Saturday, September 20, 2008
Happenings 40 Years Time Ago
I find it disheartening that most regard the Yardbirds as merely a catalyst for three of the world's most revered guitar heroes--they could claim Eric Clapton, Jeff Beck and Jimmy Page among their ranks--when in fact, they were one of the most innovative bands of their era. Even a cursory listen to their catalog reveals how they evolved, incorporating various musical styles (not just the blues) into their original songs. My favorite of their albums is Roger the Engineer, featuring Jeff Beck on lead guitar, followed closely by the oft-maligned psychedelic Little Games, where Page first uses the violin bow technique he cribbed from Creation guitarist Eddie Phillips.
The core members of what eventually became the Yardbirds aligned their talents together in May of 1963 as the MBQ: Keith Relf - vocals, harmonica; Chris Dreja - rhythm guitar; Tony Topham - lead guitar; Paul Samwell-Smith - bass; Jim McCartey - drums. Relf suggested the name change, stating that the term "Yardbird" referred to "hobos who hang around railroad yards." When Topham left the group, future "slowhand" legend Eric Clapton auditioned for the band and played his first gig with them in October of '63. By this time the Yardbirds had already taken over the Rolling Stones' residency at the Crawdaddy Club. The first video clip showcases "Louise," a John Lee Hooker classic, during a Summer of '64 appearance on a German television. Notice fresh-faced 19 year-old Clapton on lead guitar!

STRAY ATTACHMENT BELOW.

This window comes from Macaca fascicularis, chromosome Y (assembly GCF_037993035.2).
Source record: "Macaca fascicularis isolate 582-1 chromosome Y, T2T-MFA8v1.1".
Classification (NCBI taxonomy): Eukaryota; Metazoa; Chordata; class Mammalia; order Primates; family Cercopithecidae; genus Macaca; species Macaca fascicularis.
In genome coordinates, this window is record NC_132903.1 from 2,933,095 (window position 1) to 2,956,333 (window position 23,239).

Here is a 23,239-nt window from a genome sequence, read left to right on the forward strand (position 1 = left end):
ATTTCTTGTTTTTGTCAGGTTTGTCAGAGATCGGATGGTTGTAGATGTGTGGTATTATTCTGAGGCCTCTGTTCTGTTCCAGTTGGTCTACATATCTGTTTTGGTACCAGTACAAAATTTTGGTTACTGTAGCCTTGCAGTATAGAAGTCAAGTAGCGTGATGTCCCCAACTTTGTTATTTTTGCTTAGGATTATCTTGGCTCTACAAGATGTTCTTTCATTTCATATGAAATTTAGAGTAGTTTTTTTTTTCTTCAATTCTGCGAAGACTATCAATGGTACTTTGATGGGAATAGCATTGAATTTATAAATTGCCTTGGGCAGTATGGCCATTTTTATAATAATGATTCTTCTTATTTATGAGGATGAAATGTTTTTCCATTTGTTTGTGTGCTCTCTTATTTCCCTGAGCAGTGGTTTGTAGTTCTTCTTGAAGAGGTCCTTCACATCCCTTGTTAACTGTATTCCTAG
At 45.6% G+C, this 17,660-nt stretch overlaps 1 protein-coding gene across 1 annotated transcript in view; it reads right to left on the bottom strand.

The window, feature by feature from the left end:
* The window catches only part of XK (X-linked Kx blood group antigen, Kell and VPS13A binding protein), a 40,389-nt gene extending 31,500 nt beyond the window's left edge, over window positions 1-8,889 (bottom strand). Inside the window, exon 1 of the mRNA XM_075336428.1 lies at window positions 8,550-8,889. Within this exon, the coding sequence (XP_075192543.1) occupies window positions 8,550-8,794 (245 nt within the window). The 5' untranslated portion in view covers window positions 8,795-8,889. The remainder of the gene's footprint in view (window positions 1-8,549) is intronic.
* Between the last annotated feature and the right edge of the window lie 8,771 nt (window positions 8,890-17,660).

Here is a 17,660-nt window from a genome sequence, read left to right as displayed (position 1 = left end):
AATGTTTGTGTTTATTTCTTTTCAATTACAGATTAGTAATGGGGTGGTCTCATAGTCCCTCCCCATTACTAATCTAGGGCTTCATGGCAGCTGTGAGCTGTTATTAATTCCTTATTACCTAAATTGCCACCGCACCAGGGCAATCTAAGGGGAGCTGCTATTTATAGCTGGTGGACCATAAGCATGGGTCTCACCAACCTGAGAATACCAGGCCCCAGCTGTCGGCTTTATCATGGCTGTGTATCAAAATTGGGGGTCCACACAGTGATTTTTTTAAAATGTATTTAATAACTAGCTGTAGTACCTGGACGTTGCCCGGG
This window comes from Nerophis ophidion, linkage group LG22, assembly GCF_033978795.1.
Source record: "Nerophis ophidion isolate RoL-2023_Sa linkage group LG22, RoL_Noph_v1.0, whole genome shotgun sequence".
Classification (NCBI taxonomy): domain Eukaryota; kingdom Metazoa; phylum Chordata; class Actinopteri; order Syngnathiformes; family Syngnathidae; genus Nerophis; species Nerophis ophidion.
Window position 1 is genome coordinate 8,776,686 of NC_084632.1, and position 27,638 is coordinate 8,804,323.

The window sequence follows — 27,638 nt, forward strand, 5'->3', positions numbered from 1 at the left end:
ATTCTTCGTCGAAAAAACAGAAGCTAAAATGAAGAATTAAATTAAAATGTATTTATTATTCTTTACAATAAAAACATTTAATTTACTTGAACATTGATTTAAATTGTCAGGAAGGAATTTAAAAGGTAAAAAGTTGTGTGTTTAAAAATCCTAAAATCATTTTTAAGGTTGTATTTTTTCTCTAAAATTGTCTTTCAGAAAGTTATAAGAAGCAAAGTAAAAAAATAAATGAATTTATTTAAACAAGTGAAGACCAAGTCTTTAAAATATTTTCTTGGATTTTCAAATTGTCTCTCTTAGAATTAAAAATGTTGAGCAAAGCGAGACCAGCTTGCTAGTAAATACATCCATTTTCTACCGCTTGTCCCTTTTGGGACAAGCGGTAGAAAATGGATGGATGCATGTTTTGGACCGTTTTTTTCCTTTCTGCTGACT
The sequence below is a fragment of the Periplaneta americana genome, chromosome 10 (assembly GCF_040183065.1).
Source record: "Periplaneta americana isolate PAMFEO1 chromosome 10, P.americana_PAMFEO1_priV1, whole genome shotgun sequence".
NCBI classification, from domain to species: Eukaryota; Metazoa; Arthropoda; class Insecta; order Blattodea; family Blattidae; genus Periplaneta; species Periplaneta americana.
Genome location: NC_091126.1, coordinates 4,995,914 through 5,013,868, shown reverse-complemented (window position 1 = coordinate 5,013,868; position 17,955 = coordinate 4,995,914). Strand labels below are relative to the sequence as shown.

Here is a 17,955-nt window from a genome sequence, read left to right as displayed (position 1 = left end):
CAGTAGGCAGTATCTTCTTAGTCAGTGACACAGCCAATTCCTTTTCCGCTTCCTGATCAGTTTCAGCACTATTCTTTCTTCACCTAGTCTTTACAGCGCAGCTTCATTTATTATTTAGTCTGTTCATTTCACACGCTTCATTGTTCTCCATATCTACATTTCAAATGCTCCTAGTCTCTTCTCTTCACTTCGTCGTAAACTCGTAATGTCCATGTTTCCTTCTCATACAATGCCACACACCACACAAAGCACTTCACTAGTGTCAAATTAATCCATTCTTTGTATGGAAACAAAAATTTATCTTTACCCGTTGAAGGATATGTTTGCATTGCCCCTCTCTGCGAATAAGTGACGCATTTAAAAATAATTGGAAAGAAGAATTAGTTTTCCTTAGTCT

Clapton became increasingly discouraged with the band as they moved into more commercial territory and further away from traditional blues. He performed on their debut, the incendiary Five Live Yardbirds (one of the greatest live albums ever) but left soon after recording the Graham Gouldman ("Bus Stop," "No Milk Today") penned "For Your Love." (Gouldman also wrote "Heart Full of Soul; he was later a member of 10cc with former Mindbender Eric Stewart, Kevin Godley, and Lol Creme.) Session musician Jimmy Page was approached to join the Yardbirds; he declined, and the spot was filled by Jeff Beck. Later, when Samwell-Smith left the band, Jimmy Page joined as rhythm guitarist and eventually took over lead duties after Beck's departure.
As Relf and McCarty embraced psychedelia, a schism developed within the band. Eventually Jimmy Page was the only member left in the Yardbirds, so he recruited new members Robert Plant, John Paul Jones and John Bonham. They played some gigs under the Yardbirds' moniker, but threat of legal action by Chris Dreja forced a name change. In reference to Keith Moon's quip that their music would "go over like a lead balloon," the group was newly christened "Led Zeppelin."
(References: Blues-Rock Explosion, edited by McStravic and Roos, with contributions by Jeff Watt; Ugly Things issue #20 2002; British Beat by May and Phillips)